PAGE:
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Rep. Al Williams addresses transportation, casinos, Fort Stewart cuts
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State Rep. Al Williams, D-Midway, right, shares a laugh with Tim Byler, pastor of Connection Church, center, and Hinesville Rotary Club President Hasit Patel, left, as Byler explains that a childrens book will be donated to a local prekindergarten class in Williams name. Williams was the guest speaker at Tuesdays Rotary Club meeting at La Quinta Inn and Suites in Flemington. - photo by Jason Wermers

Editor's note: This article was revised before being posted to reflect the following correction, which will appear in Wednesday's print edition. State Rep. Al Williams, D-Midway, said accountants found that state employees spend about $3 million a year on rental cars. An article on page 5A of Sunday’s edition incorrectly stated that General Assembly members spent that amount on rental cars. The Coastal Courier regrets the error.

State Rep. Al Williams was in a mischievous mood Tuesday when he spoke to the Hinesville Rotary Club at La Quinta Inn and Suites in Flemington.

The Midway Democrat good-naturedly poked Republicans, ministers and even the club president during his remarks. He gave a hint of what was to come during his opening.

“Someone was asking me what I was going to say. I said, ‘I’m going to try to make at least one person at each table mad,’” said Williams, drawing laughs. “And I know because of my lack of opinions, it’s going to be difficult for me to pull up something that’ll make anybody angry.”

Then he proceeded to touch on a number of topics, including transportation funding, casino gambling possibly coming to Georgia and the recently announced personnel cuts at Fort Stewart.



Williams praised the transportation bill, House Bill 170, which after much negotiation and several twists and turns, the Legislature approved during this year’s session, and Gov. Nathan Deal signed into law. The law will raise more than $940 million for construction projects by imposing a state excise tax of 26 cents per gallon on gas
(29 cents per gallon on diesel), eliminating the state sales tax on gas and adding a
$5 per-night per-room charge on hotel stays, among other things.

Williams noted that Hinesville Rotary Club President Hasit Patel, manager of La Quinta Inn and Suites, and others in the hotel industry were not enthusiastic about the additional $5 charge per night, per room on hotel stays.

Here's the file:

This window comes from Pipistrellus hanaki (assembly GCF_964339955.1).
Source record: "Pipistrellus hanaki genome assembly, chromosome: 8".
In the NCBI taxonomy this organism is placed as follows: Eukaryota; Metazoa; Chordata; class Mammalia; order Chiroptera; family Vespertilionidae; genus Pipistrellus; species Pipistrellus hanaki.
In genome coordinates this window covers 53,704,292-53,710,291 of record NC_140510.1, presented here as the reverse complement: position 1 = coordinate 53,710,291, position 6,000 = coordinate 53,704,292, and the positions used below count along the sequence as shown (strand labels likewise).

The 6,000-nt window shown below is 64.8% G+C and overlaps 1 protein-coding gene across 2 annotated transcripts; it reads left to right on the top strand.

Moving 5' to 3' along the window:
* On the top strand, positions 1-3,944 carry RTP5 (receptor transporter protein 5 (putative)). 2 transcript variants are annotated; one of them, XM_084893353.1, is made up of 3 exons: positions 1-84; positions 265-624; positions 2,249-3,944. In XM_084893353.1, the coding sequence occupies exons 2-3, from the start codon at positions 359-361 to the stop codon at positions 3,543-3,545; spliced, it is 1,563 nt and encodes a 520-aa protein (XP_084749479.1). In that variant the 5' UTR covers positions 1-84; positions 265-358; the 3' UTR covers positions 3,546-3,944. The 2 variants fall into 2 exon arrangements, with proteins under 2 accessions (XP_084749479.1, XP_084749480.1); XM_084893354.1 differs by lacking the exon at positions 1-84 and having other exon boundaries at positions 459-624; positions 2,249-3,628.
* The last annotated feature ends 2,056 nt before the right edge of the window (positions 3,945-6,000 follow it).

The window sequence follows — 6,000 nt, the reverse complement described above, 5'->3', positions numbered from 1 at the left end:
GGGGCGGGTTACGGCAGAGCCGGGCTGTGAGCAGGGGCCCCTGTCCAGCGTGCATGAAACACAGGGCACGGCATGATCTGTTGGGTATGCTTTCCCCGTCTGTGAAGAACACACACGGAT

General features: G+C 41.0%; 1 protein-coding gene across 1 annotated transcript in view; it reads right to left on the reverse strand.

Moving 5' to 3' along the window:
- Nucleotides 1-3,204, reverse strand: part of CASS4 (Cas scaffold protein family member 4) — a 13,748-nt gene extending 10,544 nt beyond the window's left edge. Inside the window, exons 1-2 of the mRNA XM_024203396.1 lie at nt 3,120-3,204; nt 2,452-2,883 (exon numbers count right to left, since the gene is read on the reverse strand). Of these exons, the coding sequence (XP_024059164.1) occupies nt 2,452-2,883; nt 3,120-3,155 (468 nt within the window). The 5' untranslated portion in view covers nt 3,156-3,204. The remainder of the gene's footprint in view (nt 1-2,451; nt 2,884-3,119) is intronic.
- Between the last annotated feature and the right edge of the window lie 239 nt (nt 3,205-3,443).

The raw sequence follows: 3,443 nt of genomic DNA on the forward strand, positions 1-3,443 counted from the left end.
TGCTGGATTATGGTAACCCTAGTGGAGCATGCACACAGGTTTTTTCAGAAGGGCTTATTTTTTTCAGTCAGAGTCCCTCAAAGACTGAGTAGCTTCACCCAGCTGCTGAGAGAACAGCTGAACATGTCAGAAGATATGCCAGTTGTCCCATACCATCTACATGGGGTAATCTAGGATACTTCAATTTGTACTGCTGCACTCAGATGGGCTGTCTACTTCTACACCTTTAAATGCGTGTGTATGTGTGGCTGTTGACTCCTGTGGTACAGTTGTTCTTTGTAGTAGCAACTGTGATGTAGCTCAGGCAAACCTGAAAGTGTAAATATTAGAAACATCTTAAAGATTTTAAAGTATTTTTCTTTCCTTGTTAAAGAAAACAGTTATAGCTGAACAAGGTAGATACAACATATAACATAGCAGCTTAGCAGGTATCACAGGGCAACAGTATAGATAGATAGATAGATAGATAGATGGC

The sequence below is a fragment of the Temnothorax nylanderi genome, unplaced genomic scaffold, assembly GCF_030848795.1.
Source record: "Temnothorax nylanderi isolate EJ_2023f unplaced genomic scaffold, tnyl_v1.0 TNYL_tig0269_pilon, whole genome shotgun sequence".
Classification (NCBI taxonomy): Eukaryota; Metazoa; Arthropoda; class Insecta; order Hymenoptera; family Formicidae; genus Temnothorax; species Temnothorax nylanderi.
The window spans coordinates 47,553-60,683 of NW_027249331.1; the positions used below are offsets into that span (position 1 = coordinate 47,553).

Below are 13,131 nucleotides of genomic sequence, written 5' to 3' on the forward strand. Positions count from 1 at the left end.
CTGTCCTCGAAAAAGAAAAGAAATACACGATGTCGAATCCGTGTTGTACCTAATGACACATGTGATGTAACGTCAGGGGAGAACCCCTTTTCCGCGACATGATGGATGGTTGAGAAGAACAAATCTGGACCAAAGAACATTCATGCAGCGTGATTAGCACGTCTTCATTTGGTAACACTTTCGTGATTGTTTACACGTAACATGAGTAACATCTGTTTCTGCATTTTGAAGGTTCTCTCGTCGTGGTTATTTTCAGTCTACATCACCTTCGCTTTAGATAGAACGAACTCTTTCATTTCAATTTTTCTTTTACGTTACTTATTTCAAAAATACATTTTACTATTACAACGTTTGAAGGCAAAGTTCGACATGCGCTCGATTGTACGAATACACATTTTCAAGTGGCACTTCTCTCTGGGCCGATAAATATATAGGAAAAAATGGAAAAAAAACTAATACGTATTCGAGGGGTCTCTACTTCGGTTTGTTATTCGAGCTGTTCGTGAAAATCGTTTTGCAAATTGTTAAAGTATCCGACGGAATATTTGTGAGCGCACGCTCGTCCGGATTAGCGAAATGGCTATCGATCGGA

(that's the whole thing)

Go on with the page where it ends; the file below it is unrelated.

“He didn’t speak to me for two weeks,” Williams quipped as Patel chuckled.

Williams did say he hopes the Legislature will amend the law next year to split the hotel surcharge with one on rental cars. He said he had originally proposed that rental cars receive a surcharge, but state accountants found that state employees spend about $3 million a year on rental cars.

He then aimed at Republicans, calling several of the changes brought about by the transportation bill “taxes.”

“And I like to use the word ‘taxes’ around my Republican friends because they cringe when I use the word. I said, ‘You all can do anything you want, but you can’t change the English language. These are taxes!’ These are tax increases,” Williams said incredulously as several in the audience laughed. “We like to talk about fees, embellishments, but we had to do some tax increases because we needed some new revenue. And there is no way in the world you can tell me that you raise my excise tax by the amount we raised this excise tax, and then drop the word ‘tax.’”


Casino gambling

“I did this particularly because I knew I had two of my favorite pastors who were going to be here today,” Williams quipped in starting this topic, drawing more laughs.

He said the door to casino gambling entering Georgia appears to be opening, even if only slightly at this point. Deal and House Speaker David Ralston, R-Blue Ridge, both indicated that while they oppose casinos in Georgia, they would follow the wishes of the voters should they approve a constitutional amendment to allow casinos.

Williams himself said he would not campaign for or against casinos, but he does favor putting the question before the voters. The strongest argument for them, he said, is the revenue they would bring to the state — much of which, like Georgia Lottery funds, would go to education.

“I’ve always said this. It’s like liquor stores,” he said. “If you don’t believe in liquor, the only thing you have to do is not go inside because there ain’t no insistence that you go in and spend a penny.”

He added that when he attends conferences that are held in or near casino resorts in places like Biloxi or Tunica — both in Mississippi — that in talking to
10 people there, “three to four of them, at a minimum, will be from Georgia. And they go every weekend.”


Fort Stewart

Williams said he appreciates the community’s support of Fort Stewart, but he added that he is not happy about the recently announced reduction of 950 soldiers by the end of fiscal-year 2017. That cut is part of an overall reduction of 4,350 in Georgia (the rest will come from Fort Benning) and 40,000 across the Army.

“Don’t thank me with a 950 reduction. Don’t,” he said. “This community does everything it can — schools, the welcome mat — does everything to help the military and will continue to do it because it’s the right thing to do. And this community loves the military. But I believe in calling an ace an ace.”


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